I'm in Portugal this week, so I've been curious to find out more from local contacts (here and in Spain) about the demand for cocaine in the EU.
Spain, by the way, is by far at the top of the countries over here that report high levels of cocaine use.
This morning, I saw a piece from La Semana, which reported on this item from the BBC which states that the price for cocaine is higher in EU, while the quality is less pure.
According to the article, the price for a kilo of cocaine (likely not a pure kilo) in the UK was US$59,500 in 2008, and is US$68,700 in May 2009. Retail prices, the BBC article mentioned, have remained the same. So let's just focus on wholesale...
We've seen that kind of statement before in the US (here is a summary), usually from the DEA or the Drug Czar's office (both obviously biased sources). And we've seen the opposite, from the same source, but over here in Europe, I wonder about the elasticity of demand for cocaine since the EU is a relatively untapped market with a number of independent actors at the wholesale and retail level.
When considering price elasticity for anything, there are some key determinants at play, such as necessity and duration.
Necessity is probably pretty high, as addiction dictates that users will continue to "need" coke, even as the price goes up. This would point to a more inelastic demand curve.
The duration of this price hike is likely short. pure coke is always in storage somewhere, so the groups shipping the product to the EU can pump up the volume when necessary, which would drive down price (but never too low) and improve quality (never too high). If the duration is short, we again have an ineslastic demand curve.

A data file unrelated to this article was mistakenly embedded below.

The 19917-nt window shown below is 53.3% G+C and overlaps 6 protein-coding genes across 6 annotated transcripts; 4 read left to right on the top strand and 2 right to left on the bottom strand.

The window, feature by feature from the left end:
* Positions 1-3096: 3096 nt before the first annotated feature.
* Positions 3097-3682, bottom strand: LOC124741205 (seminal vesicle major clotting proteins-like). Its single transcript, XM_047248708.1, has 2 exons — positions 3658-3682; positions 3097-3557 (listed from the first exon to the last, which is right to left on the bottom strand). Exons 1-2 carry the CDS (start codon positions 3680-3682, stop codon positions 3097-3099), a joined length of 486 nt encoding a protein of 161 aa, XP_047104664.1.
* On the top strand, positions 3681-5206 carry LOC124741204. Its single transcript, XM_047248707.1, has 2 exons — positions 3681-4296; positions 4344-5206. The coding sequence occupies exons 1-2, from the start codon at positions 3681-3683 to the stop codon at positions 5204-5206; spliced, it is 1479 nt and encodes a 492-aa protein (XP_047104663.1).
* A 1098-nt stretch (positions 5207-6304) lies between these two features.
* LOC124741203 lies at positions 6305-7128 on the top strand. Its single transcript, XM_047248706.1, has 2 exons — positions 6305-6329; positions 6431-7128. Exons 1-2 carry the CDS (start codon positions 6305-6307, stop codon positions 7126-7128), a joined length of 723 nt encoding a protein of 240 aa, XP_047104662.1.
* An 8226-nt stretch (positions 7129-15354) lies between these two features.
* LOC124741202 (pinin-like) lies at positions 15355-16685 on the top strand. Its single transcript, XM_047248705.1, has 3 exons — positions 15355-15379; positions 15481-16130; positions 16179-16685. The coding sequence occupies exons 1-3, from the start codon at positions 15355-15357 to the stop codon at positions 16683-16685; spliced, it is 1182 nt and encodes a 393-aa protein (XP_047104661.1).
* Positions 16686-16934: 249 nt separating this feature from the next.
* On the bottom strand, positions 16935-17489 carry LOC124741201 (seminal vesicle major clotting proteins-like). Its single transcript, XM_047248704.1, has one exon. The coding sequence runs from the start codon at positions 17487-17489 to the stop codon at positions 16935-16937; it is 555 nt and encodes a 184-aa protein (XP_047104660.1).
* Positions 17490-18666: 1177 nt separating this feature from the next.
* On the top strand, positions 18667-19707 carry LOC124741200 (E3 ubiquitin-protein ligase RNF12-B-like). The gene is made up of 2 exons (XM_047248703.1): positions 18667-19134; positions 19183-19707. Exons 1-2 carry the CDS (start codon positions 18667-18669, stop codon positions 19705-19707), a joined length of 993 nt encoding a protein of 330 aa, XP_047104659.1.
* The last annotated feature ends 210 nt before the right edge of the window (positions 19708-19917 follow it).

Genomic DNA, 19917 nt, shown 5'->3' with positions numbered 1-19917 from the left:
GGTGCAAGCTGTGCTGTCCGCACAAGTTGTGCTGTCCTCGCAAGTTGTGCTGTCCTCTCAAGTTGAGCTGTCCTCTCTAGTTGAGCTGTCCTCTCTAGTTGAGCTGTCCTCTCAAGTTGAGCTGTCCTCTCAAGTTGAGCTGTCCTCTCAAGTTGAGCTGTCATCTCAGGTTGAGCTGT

Now, my econ 101 teacher would probably tell me that we shouldn't think about price elasticity for illegal products because the black market does not play by the rules. For me, it's an interesting exercise b/c I'm interested in seeing how long the cocaine market will continue to grow in Europe. How deep will it go? That is, how many countries, cities, etc. will begin to report on cocaine addiction and the resulting health problems.
Looking at how the EU deal with this growing social health problem will be an interesting point of comparison to the US. On one side of the Atlantic (the US) we've seen supply-side interdiction efforts and a heavy hand towards interdiction, with little effort put into prevention and harm reduction. What will the EU do?
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